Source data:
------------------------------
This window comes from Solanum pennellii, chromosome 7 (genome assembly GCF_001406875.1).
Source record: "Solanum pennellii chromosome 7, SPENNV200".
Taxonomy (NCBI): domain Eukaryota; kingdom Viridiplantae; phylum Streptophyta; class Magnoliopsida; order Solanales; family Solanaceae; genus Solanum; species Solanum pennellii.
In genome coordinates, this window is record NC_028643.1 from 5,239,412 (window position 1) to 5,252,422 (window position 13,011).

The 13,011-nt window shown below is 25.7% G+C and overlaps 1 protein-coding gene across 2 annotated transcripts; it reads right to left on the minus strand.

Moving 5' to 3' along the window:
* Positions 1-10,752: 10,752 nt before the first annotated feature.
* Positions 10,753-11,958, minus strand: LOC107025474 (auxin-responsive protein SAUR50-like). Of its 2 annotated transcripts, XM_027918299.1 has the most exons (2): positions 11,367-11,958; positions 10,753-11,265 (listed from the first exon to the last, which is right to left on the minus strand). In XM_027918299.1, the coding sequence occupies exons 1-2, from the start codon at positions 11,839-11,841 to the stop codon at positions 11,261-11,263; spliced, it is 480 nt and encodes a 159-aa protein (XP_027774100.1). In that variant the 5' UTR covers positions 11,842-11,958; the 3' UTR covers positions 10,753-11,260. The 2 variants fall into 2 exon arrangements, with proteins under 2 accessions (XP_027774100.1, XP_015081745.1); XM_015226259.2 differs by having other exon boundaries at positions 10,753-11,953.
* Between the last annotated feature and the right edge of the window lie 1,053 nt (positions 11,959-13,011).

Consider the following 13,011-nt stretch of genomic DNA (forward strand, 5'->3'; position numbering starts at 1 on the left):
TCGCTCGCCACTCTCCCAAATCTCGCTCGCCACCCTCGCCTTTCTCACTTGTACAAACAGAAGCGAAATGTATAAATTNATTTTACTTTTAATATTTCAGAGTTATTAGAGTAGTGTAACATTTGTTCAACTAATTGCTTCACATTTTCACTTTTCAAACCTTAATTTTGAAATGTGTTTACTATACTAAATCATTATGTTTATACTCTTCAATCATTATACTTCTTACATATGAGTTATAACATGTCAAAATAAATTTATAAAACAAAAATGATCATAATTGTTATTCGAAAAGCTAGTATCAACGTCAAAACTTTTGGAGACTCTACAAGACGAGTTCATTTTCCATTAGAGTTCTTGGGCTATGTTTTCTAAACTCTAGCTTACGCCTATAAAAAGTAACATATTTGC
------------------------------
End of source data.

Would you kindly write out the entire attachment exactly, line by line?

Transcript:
This window comes from Solanum pennellii, chromosome 7 (genome assembly GCF_001406875.1).
Source record: "Solanum pennellii chromosome 7, SPENNV200".
Taxonomy (NCBI): domain Eukaryota; kingdom Viridiplantae; phylum Streptophyta; class Magnoliopsida; order Solanales; family Solanaceae; genus Solanum; species Solanum pennellii.
In genome coordinates, this window is record NC_028643.1 from 5,239,412 (window position 1) to 5,252,422 (window position 13,011).

The 13,011-nt window shown below is 25.7% G+C and overlaps 1 protein-coding gene across 2 annotated transcripts; it reads right to left on the minus strand.

Moving 5' to 3' along the window:
* Positions 1-10,752: 10,752 nt before the first annotated feature.
* Positions 10,753-11,958, minus strand: LOC107025474 (auxin-responsive protein SAUR50-like). Of its 2 annotated transcripts, XM_027918299.1 has the most exons (2): positions 11,367-11,958; positions 10,753-11,265 (listed from the first exon to the last, which is right to left on the minus strand). In XM_027918299.1, the coding sequence occupies exons 1-2, from the start codon at positions 11,839-11,841 to the stop codon at positions 11,261-11,263; spliced, it is 480 nt and encodes a 159-aa protein (XP_027774100.1). In that variant the 5' UTR covers positions 11,842-11,958; the 3' UTR covers positions 10,753-11,260. The 2 variants fall into 2 exon arrangements, with proteins under 2 accessions (XP_027774100.1, XP_015081745.1); XM_015226259.2 differs by having other exon boundaries at positions 10,753-11,953.
* Between the last annotated feature and the right edge of the window lie 1,053 nt (positions 11,959-13,011).

Consider the following 13,011-nt stretch of genomic DNA (forward strand, 5'->3'; position numbering starts at 1 on the left):
TCGCTCGCCACTCTCCCAAATCTCGCTCGCCACCCTCGCCTTTCTCACTTGTACAAACAGAAGCGAAATGTATAAATTNATTTTACTTTTAATATTTCAGAGTTATTAGAGTAGTGTAACATTTGTTCAACTAATTGCTTCACATTTTCACTTTTCAAACCTTAATTTTGAAATGTGTTTACTATACTAAATCATTATGTTTATACTCTTCAATCATTATACTTCTTACATATGAGTTATAACATGTCAAAATAAATTTATAAAACAAAAATGATCATAATTGTTATTCGAAAAGCTAGTATCAACGTCAAAACTTTTGGAGACTCTACAAGACGAGTTCATTTTCCATTAGAGTTCTTGGGCTATGTTTTCTAAACTCTAGCTTACGCCTATAAAAAGTAACATATTTGC